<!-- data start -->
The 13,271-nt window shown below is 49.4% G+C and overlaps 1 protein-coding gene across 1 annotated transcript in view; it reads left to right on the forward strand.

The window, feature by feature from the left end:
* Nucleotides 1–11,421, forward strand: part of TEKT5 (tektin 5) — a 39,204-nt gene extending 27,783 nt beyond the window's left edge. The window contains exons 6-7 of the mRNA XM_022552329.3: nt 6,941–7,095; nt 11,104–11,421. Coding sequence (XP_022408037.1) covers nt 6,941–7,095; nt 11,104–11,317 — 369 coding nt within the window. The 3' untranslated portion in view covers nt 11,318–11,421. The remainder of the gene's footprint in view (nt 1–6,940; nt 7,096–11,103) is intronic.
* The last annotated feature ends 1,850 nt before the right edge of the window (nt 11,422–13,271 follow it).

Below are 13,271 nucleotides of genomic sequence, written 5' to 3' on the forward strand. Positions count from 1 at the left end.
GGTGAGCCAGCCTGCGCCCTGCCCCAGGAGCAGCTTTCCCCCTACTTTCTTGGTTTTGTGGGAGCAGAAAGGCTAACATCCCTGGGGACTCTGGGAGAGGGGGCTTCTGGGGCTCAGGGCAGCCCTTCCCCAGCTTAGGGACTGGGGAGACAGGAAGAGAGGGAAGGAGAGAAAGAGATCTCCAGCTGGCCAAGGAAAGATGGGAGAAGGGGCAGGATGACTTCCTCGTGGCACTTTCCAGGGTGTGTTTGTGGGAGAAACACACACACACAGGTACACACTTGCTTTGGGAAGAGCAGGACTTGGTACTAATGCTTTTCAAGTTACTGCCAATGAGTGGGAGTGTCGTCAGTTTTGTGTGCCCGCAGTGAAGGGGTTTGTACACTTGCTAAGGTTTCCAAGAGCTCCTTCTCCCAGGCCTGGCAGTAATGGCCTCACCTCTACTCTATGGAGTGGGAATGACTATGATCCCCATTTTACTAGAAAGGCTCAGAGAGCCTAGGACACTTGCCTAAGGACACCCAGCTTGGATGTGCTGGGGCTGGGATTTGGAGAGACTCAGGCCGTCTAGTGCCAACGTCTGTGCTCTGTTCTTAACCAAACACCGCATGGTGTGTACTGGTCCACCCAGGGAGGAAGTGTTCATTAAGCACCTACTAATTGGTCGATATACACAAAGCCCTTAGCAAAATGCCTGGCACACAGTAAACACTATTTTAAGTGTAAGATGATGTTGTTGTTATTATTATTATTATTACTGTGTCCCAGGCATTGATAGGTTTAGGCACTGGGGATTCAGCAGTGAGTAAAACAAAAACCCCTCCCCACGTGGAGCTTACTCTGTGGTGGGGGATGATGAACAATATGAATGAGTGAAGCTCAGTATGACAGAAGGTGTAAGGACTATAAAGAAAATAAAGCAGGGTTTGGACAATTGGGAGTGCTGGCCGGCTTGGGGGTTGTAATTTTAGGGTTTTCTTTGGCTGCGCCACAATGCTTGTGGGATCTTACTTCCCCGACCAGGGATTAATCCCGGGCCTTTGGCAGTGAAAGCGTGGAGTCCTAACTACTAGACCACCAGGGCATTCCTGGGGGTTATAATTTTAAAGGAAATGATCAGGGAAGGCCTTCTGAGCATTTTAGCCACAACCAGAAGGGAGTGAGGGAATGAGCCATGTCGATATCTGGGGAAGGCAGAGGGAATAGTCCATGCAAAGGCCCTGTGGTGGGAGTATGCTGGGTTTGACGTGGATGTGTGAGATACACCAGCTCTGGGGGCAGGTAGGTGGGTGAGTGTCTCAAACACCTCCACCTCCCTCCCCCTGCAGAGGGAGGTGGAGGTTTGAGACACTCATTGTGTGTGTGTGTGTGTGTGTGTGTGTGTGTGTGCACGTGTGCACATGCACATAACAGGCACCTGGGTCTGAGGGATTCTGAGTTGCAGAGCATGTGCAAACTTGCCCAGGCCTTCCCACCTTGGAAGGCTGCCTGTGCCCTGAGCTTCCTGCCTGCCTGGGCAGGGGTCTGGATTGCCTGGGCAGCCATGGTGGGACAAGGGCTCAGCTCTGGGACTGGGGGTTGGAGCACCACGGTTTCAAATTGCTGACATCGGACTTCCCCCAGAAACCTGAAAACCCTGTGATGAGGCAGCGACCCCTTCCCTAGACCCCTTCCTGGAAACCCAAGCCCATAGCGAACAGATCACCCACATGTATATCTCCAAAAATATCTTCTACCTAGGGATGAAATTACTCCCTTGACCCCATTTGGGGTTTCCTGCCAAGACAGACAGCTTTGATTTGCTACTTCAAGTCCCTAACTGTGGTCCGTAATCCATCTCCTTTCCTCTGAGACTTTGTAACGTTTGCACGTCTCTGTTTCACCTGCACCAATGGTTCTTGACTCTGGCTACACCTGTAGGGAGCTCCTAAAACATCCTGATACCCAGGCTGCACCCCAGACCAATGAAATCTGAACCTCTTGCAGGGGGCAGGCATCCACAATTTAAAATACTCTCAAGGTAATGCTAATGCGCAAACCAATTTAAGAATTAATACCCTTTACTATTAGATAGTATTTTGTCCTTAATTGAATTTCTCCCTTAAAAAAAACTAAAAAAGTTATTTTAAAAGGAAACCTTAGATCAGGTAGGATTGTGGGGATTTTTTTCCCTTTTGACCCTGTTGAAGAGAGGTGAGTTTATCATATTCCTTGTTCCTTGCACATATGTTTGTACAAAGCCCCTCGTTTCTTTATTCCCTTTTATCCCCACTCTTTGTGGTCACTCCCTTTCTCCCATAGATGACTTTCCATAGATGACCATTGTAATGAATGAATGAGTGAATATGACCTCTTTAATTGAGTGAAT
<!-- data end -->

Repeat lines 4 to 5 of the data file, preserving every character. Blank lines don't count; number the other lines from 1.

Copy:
* The last annotated feature ends 1,850 nt before the right edge of the window (nt 11,422–13,271 follow it).

Below are 13,271 nucleotides of genomic sequence, written 5' to 3' on the forward strand. Positions count from 1 at the left end.